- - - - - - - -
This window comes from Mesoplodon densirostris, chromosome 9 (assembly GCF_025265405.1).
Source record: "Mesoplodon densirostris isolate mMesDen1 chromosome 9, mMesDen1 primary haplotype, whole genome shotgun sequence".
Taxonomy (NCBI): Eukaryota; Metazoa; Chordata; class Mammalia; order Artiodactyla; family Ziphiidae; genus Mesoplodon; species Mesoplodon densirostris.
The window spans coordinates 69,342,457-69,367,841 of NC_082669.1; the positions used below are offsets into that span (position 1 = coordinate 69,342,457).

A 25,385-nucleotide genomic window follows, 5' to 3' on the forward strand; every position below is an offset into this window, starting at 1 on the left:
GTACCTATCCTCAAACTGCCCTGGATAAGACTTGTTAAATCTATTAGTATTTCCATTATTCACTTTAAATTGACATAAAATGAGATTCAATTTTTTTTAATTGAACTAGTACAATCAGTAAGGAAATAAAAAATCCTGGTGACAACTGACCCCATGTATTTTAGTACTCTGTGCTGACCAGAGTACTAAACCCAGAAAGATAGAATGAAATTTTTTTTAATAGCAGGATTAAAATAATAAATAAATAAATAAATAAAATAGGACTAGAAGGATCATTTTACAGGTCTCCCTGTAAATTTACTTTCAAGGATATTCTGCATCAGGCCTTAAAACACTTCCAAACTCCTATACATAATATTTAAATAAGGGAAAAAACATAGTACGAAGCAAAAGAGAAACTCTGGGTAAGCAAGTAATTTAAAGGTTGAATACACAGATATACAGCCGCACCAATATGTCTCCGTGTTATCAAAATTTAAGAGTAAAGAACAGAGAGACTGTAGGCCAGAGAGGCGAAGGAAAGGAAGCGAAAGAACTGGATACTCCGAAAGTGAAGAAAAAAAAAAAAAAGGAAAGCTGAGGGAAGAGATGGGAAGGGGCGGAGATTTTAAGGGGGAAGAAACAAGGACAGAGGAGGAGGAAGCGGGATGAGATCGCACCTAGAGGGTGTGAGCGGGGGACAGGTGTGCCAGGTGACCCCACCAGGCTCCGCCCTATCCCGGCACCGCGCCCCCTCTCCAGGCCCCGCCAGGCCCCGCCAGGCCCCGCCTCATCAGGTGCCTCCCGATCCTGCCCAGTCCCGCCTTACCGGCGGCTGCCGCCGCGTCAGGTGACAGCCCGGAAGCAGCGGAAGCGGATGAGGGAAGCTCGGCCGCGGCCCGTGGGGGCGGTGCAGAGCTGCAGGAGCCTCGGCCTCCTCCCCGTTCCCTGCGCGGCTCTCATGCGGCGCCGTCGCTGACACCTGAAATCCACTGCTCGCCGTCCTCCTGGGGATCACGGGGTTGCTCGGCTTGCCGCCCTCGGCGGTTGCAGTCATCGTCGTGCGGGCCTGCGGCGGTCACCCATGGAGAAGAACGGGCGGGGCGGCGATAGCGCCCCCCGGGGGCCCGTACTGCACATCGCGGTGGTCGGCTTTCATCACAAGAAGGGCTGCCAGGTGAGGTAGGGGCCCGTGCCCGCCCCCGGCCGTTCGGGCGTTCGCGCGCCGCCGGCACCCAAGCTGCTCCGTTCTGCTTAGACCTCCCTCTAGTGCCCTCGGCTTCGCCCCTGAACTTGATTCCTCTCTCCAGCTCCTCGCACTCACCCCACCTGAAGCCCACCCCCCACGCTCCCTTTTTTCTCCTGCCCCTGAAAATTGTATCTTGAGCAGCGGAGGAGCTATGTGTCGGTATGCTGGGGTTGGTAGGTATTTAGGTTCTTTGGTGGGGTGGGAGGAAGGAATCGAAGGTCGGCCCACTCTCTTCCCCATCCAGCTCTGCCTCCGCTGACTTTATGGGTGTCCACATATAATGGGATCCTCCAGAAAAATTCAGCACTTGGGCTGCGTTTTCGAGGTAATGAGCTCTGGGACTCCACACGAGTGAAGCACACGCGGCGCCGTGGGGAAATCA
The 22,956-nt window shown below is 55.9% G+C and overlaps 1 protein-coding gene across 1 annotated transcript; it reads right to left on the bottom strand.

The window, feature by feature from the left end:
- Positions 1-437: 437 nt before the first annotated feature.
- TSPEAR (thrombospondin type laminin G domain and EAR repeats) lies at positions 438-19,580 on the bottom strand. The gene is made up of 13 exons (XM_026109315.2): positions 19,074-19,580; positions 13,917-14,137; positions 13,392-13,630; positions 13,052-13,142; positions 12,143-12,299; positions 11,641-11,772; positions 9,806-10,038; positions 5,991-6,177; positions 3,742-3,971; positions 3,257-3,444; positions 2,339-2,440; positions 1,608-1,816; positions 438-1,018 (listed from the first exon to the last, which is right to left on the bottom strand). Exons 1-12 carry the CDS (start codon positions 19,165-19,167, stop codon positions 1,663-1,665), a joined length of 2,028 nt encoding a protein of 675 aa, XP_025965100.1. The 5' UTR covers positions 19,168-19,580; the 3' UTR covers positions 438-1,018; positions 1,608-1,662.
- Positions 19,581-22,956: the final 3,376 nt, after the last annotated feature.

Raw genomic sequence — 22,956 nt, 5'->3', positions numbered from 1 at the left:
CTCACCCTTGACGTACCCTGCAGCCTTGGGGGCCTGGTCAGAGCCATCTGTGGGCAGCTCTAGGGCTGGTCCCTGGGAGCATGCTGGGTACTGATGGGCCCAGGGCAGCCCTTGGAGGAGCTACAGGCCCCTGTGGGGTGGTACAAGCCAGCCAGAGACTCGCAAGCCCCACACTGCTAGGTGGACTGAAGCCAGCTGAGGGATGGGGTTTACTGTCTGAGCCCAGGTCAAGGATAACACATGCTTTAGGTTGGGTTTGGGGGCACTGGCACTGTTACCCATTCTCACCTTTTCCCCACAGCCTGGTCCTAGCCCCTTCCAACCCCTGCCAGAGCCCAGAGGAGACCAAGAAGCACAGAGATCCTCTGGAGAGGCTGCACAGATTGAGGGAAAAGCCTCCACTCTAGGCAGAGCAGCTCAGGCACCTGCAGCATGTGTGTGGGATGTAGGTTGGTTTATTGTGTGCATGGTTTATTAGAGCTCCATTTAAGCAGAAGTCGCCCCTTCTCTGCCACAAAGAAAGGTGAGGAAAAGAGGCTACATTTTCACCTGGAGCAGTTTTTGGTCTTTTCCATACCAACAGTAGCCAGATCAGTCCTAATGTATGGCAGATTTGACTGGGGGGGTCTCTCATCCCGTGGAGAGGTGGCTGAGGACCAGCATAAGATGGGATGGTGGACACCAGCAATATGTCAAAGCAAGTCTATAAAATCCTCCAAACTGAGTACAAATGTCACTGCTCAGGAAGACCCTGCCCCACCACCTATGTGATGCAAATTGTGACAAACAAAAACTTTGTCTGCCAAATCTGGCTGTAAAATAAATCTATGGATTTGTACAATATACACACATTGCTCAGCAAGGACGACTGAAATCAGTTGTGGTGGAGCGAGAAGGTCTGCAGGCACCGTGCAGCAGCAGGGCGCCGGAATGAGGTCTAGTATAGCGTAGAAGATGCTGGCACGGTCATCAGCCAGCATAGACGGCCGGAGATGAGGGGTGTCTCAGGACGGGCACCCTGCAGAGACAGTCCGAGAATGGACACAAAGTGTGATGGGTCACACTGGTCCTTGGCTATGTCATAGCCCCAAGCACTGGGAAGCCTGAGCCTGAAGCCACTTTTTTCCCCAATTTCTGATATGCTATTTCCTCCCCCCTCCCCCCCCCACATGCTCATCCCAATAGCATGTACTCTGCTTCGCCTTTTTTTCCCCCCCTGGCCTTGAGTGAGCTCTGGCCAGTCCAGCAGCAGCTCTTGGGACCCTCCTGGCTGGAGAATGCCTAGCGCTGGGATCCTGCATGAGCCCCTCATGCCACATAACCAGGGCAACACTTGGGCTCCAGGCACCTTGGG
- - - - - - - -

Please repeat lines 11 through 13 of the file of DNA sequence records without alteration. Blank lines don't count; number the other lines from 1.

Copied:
- Positions 19,581-22,956: the final 3,376 nt, after the last annotated feature.

Raw genomic sequence — 22,956 nt, 5'->3', positions numbered from 1 at the left:
CTCACCCTTGACGTACCCTGCAGCCTTGGGGGCCTGGTCAGAGCCATCTGTGGGCAGCTCTAGGGCTGGTCCCTGGGAGCATGCTGGGTACTGATGGGCCCAGGGCAGCCCTTGGAGGAGCTACAGGCCCCTGTGGGGTGGTACAAGCCAGCCAGAGACTCGCAAGCCCCACACTGCTAGGTGGACTGAAGCCAGCTGAGGGATGGGGTTTACTGTCTGAGCCCAGGTCAAGGATAACACATGCTTTAGGTTGGGTTTGGGGGCACTGGCACTGTTACCCATTCTCACCTTTTCCCCACAGCCTGGTCCTAGCCCCTTCCAACCCCTGCCAGAGCCCAGAGGAGACCAAGAAGCACAGAGATCCTCTGGAGAGGCTGCACAGATTGAGGGAAAAGCCTCCACTCTAGGCAGAGCAGCTCAGGCACCTGCAGCATGTGTGTGGGATGTAGGTTGGTTTATTGTGTGCATGGTTTATTAGAGCTCCATTTAAGCAGAAGTCGCCCCTTCTCTGCCACAAAGAAAGGTGAGGAAAAGAGGCTACATTTTCACCTGGAGCAGTTTTTGGTCTTTTCCATACCAACAGTAGCCAGATCAGTCCTAATGTATGGCAGATTTGACTGGGGGGGTCTCTCATCCCGTGGAGAGGTGGCTGAGGACCAGCATAAGATGGGATGGTGGACACCAGCAATATGTCAAAGCAAGTCTATAAAATCCTCCAAACTGAGTACAAATGTCACTGCTCAGGAAGACCCTGCCCCACCACCTATGTGATGCAAATTGTGACAAACAAAAACTTTGTCTGCCAAATCTGGCTGTAAAATAAATCTATGGATTTGTACAATATACACACATTGCTCAGCAAGGACGACTGAAATCAGTTGTGGTGGAGCGAGAAGGTCTGCAGGCACCGTGCAGCAGCAGGGCGCCGGAATGAGGTCTAGTATAGCGTAGAAGATGCTGGCACGGTCATCAGCCAGCATAGACGGCCGGAGATGAGGGGTGTCTCAGGACGGGCACCCTGCAGAGACAGTCCGAGAATGGACACAAAGTGTGATGGGTCACACTGGTCCTTGGCTATGTCATAGCCCCAAGCACTGGGAAGCCTGAGCCTGAAGCCACTTTTTTCCCCAATTTCTGATATGCTATTTCCTCCCCCCTCCCCCCCCCACATGCTCATCCCAATAGCATGTACTCTGCTTCGCCTTTTTTTCCCCCCCTGGCCTTGAGTGAGCTCTGGCCAGTCCAGCAGCAGCTCTTGGGACCCTCCTGGCTGGAGAATGCCTAGCGCTGGGATCCTGCATGAGCCCCTCATGCCACATAACCAGGGCAACACTTGGGCTCCAGGCACCTTGGG